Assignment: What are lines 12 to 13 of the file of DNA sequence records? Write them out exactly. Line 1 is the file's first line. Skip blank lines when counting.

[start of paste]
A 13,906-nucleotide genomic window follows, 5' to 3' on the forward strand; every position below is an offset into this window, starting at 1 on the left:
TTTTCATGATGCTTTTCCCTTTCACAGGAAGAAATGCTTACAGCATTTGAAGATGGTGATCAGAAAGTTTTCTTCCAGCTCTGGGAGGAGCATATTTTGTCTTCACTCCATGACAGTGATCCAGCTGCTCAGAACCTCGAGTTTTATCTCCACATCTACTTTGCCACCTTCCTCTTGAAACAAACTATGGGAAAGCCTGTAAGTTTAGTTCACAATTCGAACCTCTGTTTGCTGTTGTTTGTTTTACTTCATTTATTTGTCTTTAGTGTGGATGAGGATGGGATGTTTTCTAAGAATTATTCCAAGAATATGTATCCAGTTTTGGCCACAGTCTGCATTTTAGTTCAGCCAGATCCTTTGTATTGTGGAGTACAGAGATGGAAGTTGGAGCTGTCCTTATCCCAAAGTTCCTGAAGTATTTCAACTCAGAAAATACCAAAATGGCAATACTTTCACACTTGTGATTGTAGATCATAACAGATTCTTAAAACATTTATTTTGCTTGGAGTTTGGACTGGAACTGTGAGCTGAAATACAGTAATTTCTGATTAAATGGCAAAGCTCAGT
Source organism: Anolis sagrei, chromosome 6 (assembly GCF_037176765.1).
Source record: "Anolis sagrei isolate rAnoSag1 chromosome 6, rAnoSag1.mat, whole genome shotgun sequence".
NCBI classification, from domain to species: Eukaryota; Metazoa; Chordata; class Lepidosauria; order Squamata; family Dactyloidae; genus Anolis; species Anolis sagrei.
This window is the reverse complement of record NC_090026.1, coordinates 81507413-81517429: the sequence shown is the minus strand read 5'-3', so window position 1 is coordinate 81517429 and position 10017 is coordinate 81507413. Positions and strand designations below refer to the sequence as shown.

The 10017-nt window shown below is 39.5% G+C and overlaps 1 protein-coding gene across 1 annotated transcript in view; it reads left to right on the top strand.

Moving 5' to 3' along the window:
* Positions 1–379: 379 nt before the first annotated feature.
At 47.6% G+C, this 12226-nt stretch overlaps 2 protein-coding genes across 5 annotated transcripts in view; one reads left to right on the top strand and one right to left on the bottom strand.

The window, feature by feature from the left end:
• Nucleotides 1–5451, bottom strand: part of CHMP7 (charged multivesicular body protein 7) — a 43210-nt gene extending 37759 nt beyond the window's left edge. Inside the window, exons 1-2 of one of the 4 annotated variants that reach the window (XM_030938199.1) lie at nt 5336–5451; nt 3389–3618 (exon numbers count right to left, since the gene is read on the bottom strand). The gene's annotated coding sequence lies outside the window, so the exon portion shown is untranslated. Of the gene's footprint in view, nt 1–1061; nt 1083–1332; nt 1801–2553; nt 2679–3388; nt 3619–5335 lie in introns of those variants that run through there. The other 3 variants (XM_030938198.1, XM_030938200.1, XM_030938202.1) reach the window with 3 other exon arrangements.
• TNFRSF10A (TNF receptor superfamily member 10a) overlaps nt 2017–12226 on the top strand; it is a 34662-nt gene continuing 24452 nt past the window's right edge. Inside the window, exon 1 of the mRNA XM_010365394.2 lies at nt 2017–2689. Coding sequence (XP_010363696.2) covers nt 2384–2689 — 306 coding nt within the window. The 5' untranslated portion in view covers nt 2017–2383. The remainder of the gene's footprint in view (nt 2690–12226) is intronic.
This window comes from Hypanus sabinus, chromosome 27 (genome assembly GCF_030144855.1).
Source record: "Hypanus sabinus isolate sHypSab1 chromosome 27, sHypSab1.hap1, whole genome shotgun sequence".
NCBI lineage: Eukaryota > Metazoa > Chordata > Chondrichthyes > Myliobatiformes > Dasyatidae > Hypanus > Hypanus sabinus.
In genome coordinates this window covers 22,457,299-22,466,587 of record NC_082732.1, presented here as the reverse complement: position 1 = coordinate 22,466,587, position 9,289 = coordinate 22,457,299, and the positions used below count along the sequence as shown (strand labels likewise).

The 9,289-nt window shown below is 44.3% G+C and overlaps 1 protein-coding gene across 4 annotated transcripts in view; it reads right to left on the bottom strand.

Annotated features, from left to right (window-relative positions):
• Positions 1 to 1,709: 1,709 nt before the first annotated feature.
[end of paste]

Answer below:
• Nucleotides 1–5451, bottom strand: part of CHMP7 (charged multivesicular body protein 7) — a 43210-nt gene extending 37759 nt beyond the window's left edge. Inside the window, exons 1-2 of one of the 4 annotated variants that reach the window (XM_030938199.1) lie at nt 5336–5451; nt 3389–3618 (exon numbers count right to left, since the gene is read on the bottom strand). The gene's annotated coding sequence lies outside the window, so the exon portion shown is untranslated. Of the gene's footprint in view, nt 1–1061; nt 1083–1332; nt 1801–2553; nt 2679–3388; nt 3619–5335 lie in introns of those variants that run through there. The other 3 variants (XM_030938198.1, XM_030938200.1, XM_030938202.1) reach the window with 3 other exon arrangements.
• TNFRSF10A (TNF receptor superfamily member 10a) overlaps nt 2017–12226 on the top strand; it is a 34662-nt gene continuing 24452 nt past the window's right edge. Inside the window, exon 1 of the mRNA XM_010365394.2 lies at nt 2017–2689. Coding sequence (XP_010363696.2) covers nt 2384–2689 — 306 coding nt within the window. The 5' untranslated portion in view covers nt 2017–2383. The remainder of the gene's footprint in view (nt 2690–12226) is intronic.